Triple Edge Endurance Race Report
If you asked me at the beginning of last week whether or not 2015 would have seen me finish a race, the answer would have been a very disappointing no. That all changed in a matter of days after an idea was planted in my head at swimming on Monday evening. After a hectic week of organisation which involved literally dusting off my TT bike, I found myself lucky enough to get an entry to the 2km/60km/15km Canberra Triple Edge triathlon. Obviously, the decision to race a distance longer than I have raced since December 2013 was one that came more from my heart than my head and despite the insistence of my coach, Brian that 15km is too long for me to run, it was too late. I loved everything about the triple edge race. It was in my hometown, it was the last possible race I could race in 2015, the distances of the swim and bike would give me a good idea of where I was and a couple of my talented lane mates would be lining up alongside me to give me a little bit of a test in the otherwise low key race. I was diving in and I was going to try and shake things up for everyone on the local triathlon scene that had never heard of this Thorp character wearing a USA labeled blueseventy kit.
Thankfully for me, Brian was set to be in Canberra the weekend of the race. Having him go through the lead up to the race and being on course was just what I needed to calm the nerves and remind me that despite the fact I don't feel like it entirely at the moment, I am a professional triathlete and I know what I'm doing.
The race itself couldn't have got off to a better start. I felt confident lining up next to Daudi, Adam, Kym and Dave who I have spent a bit of time swimming with under the guidance of Corey Bacon since returning to Canberra. The swim itself was rather uneventful. What was probably the most relaxed swim of my triathlon career saw Adam and myself joined by Shane Ilgen in a trio at the front of the course. From here, the real challenge started for me... running barefoot to T1. Under coach's orders I rolled through T1 gently and headed out onto the bike.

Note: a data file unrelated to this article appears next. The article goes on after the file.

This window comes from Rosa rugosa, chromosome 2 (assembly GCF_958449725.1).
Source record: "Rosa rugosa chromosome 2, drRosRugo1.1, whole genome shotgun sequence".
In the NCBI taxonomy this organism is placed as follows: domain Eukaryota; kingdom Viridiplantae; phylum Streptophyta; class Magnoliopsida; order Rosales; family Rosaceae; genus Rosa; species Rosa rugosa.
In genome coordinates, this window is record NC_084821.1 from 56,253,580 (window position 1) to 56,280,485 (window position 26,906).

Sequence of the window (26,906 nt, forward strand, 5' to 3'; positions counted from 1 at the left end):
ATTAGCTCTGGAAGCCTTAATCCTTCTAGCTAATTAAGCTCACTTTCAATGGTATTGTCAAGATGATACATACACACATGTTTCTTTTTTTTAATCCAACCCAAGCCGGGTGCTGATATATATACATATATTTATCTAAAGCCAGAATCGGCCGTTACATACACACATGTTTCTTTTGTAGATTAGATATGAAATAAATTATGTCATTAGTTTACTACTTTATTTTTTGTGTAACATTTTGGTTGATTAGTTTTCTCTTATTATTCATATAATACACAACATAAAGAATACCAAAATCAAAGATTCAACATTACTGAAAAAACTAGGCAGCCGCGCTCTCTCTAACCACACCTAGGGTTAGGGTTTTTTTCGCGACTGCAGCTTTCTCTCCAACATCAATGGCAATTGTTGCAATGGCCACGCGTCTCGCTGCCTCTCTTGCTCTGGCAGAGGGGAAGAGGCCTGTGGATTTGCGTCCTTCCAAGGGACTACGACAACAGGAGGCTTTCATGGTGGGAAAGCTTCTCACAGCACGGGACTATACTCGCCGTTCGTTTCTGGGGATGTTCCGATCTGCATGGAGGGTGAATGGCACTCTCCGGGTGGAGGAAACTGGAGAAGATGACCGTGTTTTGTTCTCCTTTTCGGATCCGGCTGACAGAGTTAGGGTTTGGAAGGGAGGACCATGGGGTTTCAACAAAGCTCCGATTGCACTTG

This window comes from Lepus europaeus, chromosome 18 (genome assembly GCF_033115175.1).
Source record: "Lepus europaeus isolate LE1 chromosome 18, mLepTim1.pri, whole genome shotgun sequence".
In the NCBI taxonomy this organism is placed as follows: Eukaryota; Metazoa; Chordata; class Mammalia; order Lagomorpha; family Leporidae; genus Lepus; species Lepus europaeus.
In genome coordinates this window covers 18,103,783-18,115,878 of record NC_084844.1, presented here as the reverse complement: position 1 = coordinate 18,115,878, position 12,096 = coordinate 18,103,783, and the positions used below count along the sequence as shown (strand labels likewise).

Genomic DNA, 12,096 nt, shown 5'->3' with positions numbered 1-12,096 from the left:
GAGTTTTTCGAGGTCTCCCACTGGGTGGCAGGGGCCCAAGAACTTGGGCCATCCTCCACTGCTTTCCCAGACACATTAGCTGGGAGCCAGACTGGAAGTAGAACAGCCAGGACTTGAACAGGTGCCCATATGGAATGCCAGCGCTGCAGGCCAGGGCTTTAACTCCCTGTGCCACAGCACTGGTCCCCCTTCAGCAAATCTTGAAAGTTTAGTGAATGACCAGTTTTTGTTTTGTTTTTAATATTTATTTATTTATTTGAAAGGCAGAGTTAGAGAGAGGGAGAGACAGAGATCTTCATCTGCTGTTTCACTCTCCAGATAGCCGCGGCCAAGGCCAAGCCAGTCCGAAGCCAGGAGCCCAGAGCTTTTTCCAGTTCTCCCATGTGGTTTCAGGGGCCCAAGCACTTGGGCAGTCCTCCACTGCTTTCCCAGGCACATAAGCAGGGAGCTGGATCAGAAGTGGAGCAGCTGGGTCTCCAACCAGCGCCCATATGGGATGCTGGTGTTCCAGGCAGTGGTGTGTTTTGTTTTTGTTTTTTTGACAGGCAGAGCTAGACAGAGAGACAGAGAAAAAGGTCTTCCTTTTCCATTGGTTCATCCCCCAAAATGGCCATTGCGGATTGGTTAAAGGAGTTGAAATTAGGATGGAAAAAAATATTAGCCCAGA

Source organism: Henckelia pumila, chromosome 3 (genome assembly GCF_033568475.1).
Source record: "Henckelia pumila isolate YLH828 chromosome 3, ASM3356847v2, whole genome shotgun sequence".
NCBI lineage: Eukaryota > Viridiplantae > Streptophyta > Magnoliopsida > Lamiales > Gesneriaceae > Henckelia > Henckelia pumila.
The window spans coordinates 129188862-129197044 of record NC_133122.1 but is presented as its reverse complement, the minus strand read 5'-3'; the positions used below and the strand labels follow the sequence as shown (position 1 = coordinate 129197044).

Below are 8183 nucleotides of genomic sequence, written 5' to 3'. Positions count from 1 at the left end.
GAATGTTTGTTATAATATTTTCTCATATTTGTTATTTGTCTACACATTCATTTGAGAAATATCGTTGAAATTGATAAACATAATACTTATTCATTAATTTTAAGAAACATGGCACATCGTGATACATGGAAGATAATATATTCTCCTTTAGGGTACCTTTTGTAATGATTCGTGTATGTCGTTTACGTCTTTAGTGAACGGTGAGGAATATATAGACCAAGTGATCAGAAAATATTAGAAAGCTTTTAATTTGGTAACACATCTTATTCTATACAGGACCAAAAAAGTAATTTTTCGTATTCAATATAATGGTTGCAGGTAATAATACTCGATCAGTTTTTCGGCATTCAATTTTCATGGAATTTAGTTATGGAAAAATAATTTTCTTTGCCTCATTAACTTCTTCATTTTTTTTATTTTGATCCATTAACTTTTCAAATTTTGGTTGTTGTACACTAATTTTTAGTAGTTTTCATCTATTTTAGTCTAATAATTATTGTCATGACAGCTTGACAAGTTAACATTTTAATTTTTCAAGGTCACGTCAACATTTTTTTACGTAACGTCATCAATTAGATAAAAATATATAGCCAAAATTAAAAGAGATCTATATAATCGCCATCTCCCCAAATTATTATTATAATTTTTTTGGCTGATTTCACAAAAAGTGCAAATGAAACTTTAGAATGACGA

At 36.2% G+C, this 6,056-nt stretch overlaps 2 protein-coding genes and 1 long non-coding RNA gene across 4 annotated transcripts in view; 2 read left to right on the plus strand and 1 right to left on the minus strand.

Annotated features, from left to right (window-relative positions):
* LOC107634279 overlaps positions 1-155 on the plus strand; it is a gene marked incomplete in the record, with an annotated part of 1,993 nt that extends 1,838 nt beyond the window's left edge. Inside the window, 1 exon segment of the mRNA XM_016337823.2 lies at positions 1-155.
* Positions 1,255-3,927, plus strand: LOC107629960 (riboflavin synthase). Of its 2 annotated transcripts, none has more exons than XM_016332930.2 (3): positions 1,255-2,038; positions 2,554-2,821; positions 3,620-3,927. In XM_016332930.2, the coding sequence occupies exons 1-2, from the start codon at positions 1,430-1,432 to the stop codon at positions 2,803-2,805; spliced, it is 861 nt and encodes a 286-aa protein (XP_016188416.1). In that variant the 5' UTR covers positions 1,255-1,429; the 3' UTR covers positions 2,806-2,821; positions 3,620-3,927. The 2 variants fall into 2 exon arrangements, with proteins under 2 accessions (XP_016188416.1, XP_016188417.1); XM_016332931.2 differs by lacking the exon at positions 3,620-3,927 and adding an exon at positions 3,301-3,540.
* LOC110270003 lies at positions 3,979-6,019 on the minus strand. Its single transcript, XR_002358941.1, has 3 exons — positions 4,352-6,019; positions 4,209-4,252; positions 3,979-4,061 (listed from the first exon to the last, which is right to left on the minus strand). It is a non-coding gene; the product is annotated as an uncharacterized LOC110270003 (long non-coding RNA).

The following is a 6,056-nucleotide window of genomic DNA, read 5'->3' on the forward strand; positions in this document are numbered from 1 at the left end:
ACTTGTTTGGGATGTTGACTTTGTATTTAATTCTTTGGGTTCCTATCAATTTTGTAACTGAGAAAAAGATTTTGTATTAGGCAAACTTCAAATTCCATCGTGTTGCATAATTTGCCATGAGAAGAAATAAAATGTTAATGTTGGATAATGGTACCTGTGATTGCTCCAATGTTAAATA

From there I quickly hopped to the front of the field and pushed hard. Despite running being my strength, having a world U23 duathlon medalist in the field and having not run more than about 10km in a single session post surgery, I knew I had to have a massive lead off the bike to stand a chance of attaining my lofty goal of winning the race. Entering T2 off the front of the field in my hometown was something I wanted to do, but with a lead of 2:10, I knew the odds weren't in my favour.
Taking off on the run, I felt absolutely horrible. My stride felt like rubbish and I wasn't sure if I was moving at all. Thankfully I was able to build into the run a little and as we came to km 7 I was feeling OK. That was where it all started going south. Adam passed me right at the 10km mark and I started to go into a bad place. The last 5km were an absolute struggle and I began to walk through the aid stations to try and cool my body temp down a little. I was passed by Shane at km 13.5 and went on damage control to get to the finish line that I have been craving for all year.
I have so many thanks to give to everyone that has helped me get back racing and helped me out this weekend that I will dedicate another post to ensure it can all be put into words.
If there is one thing I have learned this year, it is the lower the lows, the higher the highs. I have really struggled at times this year, but crossing that finish line showed me that if you work hard enough for something and believe in yourself enough, you can accomplish things you never imagined.